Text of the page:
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Howard Alan, Bringing Art to the Streets

Rickie, Howard, and Max

The Rickie Report has showcased a number of local artists who participate in juried shows run by Howard Alan Events and American Craft Endeavors.  We met with Howard to hear his perspective on the business and will share his helpful hints in making your show experience more successful.  Consider this:  it all started more than 29 years ago with a man and a gorilla.

Leaving a career as a chiropractor, Howard Alan went into retail, settling in Plantation, Florida.  Howard featured 40-50 artists and crafters on consignment, which was a unique and successful endeavor all on its own.  In an effort to bring in the business, he strategically placed a 6-foot-4-inch gorilla named “Magilla” out on the street and declared that “Magilla” was running for Mayor!
The Mayor at the time was not happy that he was being poked fun at and had Howard arrested.  The brilliant publicity stunt to promote the store not only worked, it landed Howard and “Magilla” on several local TV news stations, as well as “Good Morning America” and “PM Magazine”.   Found guilty of “having something illegal on the street,” Howard was ordered to pay a $500 fine, serve probation, and donate “Magilla”, who had become a celebrity to various charities and organizations for a 6-month period.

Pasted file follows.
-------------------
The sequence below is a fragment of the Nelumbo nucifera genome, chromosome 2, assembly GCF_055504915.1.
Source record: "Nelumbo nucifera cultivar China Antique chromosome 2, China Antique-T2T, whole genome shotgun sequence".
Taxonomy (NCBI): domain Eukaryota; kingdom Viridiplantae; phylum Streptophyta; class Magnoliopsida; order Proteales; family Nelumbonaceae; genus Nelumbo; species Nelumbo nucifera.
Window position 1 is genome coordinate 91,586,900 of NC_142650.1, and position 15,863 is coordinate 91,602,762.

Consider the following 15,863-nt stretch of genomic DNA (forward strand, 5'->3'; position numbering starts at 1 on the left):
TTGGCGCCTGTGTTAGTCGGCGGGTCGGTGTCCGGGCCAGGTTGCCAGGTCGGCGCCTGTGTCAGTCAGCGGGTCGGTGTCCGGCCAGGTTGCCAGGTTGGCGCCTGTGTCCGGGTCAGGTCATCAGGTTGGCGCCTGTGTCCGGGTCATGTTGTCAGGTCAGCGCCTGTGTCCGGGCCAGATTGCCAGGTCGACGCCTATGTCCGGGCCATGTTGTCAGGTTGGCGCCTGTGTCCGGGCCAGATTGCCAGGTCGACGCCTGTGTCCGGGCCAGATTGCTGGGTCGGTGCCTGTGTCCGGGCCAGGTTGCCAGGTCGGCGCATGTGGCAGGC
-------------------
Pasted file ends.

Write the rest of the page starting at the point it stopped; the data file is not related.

Through the whole ordeal, Howard realized he had a knack for advertising and public relations.  Combining his newly discovered talent and his passion for the arts, Howard created Howard Alan Events, a public relations and advertising agency specializing in art show promotions.
Howard’s first show was in a Boca Raton housing development during the dead heat of summer.  It was a great learning experience.  Howard started promoting craft shows in shopping centers, in conjunction with bands, classic cars and beauty pageants.  Approximately 100 exhibitors were featured.  It was a serious struggle, but Howard was determined to make it work.  The rest, as they say, is history.
Today, Howard Alan is one of the most widely and highly recognized individuals in the industry.  Along with Debbie, his wife and business partner and their dedicated staff, Howard runs 45 annual juried art shows and 40 annual craft shows out of a small office in Tequesta, Florida.